If a woman voluntarily gets an abortion, it’s murder, the Catholic church says. Because a fetus is an unborn person. If a woman uses hormonal birth control that might endanger a zygote, it’s murder, the Catholic church says. Because a zygote is an unimplanted person. If a slack-ass obstetrician can’t answer his damn pages and a woman and two potentially viable fetuses die, it’s a crying shame, says Catholic Health Initiatives, but there’s not much that can be done about it because fetuses aren’t people.
Lori Stodghill was 31-years old, seven-months pregnant with twin boys and feeling sick when she arrived at St. Thomas More hospital in Cañon City on New Year’s Day 2006. She was vomiting and short of breath and she passed out as she was being wheeled into an examination room. Medical staff tried to resuscitate her but, as became clear only later, a main artery feeding her lungs was clogged and the clog led to a massive heart attack. Stodghill’s obstetrician, Dr. Pelham Staples, who also happened to be the obstetrician on call for emergencies that night, never answered a page. His patient died at the hospital less than an hour after she arrived and her twins died in her womb.
Stodghill’s husband, Jeremy, has filed a wrongful-death suit against Catholic Health Initiatives, which runs St. Thomas More, with an expert witness testifying that while Staples probably wouldn’t have been able to save Lori, he might have been able to save the twins, either by actually showing up or by directing the ER staff in performing an emergency C-section.
Catholic Health Initiatives — which adheres to the church’s Ethical and Religious Directives, committing to “witness to the sanctity of life ‘from the moment of conception until death’” — has responded that the short length of the time between conception and death for Lori Stodghill’s twins meant that they didn’t actually qualify as “people,” and thus Jeremy Stodghill’s suit is invalid under Colorado law.
Says attorney Jason Langley in a defense brief,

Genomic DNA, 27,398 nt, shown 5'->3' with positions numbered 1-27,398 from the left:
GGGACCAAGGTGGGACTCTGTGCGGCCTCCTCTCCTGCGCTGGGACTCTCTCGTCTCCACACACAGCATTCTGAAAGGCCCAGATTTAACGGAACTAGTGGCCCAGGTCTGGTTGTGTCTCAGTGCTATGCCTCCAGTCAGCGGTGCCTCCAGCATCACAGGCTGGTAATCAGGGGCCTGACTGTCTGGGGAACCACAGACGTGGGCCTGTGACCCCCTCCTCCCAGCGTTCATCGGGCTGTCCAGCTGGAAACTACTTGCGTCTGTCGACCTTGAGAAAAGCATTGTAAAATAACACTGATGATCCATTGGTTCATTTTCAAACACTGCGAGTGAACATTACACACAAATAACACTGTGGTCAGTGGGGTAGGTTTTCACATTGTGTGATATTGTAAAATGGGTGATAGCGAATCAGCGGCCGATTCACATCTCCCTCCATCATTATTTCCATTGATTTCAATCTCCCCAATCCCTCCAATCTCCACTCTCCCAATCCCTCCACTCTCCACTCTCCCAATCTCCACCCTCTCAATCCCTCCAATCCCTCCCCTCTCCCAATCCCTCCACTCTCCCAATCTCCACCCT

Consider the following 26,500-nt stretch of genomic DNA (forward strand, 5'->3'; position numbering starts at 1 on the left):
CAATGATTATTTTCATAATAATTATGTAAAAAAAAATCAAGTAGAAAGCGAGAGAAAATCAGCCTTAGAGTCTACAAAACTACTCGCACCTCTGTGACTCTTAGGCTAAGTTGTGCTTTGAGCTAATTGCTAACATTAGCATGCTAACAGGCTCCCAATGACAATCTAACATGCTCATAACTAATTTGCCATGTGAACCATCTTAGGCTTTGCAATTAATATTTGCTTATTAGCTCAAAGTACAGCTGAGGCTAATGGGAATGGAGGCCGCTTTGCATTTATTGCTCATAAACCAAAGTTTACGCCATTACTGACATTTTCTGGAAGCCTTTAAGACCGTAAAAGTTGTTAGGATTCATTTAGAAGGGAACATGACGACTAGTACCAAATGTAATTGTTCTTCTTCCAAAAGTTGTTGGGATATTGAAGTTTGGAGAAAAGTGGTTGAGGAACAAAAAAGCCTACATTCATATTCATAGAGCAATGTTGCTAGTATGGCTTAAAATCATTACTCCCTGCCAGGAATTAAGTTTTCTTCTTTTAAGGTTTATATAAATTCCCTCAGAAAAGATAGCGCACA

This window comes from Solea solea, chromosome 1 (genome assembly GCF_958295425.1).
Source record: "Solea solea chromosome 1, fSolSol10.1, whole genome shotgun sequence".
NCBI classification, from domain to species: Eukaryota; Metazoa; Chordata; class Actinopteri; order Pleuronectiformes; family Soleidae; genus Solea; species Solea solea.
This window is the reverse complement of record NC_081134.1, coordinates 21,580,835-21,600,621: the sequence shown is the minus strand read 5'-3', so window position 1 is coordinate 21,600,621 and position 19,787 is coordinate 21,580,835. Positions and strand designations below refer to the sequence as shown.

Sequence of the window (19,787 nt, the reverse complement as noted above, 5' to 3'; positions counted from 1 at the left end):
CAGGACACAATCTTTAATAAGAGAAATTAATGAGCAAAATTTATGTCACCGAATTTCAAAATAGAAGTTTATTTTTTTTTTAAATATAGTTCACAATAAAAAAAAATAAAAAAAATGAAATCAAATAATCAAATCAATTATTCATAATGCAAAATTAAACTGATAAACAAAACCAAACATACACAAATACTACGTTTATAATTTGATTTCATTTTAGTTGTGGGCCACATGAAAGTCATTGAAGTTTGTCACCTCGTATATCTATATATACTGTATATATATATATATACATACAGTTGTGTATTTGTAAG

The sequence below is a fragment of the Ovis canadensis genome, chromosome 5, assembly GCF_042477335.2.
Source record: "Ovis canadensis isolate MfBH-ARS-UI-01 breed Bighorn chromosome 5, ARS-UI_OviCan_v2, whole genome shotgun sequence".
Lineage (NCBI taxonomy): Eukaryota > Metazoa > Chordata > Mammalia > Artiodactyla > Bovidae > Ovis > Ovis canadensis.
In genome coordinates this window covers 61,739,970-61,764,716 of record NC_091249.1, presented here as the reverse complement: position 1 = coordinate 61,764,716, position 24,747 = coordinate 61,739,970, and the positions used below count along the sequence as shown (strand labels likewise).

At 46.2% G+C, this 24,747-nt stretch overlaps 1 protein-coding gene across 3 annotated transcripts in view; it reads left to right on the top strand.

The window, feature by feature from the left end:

[T]he court “should not overturn the long-standing rule in Colorado that the term ‘person,’ as is used in the Wrongful Death Act, encompasses only individuals born alive. Colorado state courts define ‘person’ under the Act to include only those born alive. Therefore Plaintiffs cannot maintain wrongful death claims based on two unborn fetuses.”
Which would have been “unborn persons” under the laws proposed by the church over the past decades, but aren’t now, because they threaten Catholic Health’s $15 billion in assets.
If I don’t hear about pro-life protesters marching their bullhorns and their misleading fetus posters around the Catholic Health offices in Denver, I might start to believe they don’t actually care about women or the unborn. After all, say the Religious Directives of the Catholic Church, “The Church’s defense of life encompasses the unborn and the care of women and their children during and after pregnancy.” It doesn’t go on to say, “unless there’s a shit-ton of money at stake” — I know, I looked. There’s just more stuff about providing adequate health care to mothers and their children before and after birth and whatever. So step up, Church — I mean, you’ve already clearly established that women aren’t people, but are fetuses people or not?
Similar Posts (automatically generated):
- Challenging Colombia’s Restrictive Abortion Laws by Jill October 11, 2005
- Amnesty International supports human rights; conservative groups shocked. by Jill August 19, 2007
- The Church’s dirty war by Jill September 17, 2007
- Catholic Church’s backwards logic by Jill December 26, 2006
- You gotta love any story that involves the phrase “rebellious ex-nuns” by zuzu October 10, 2007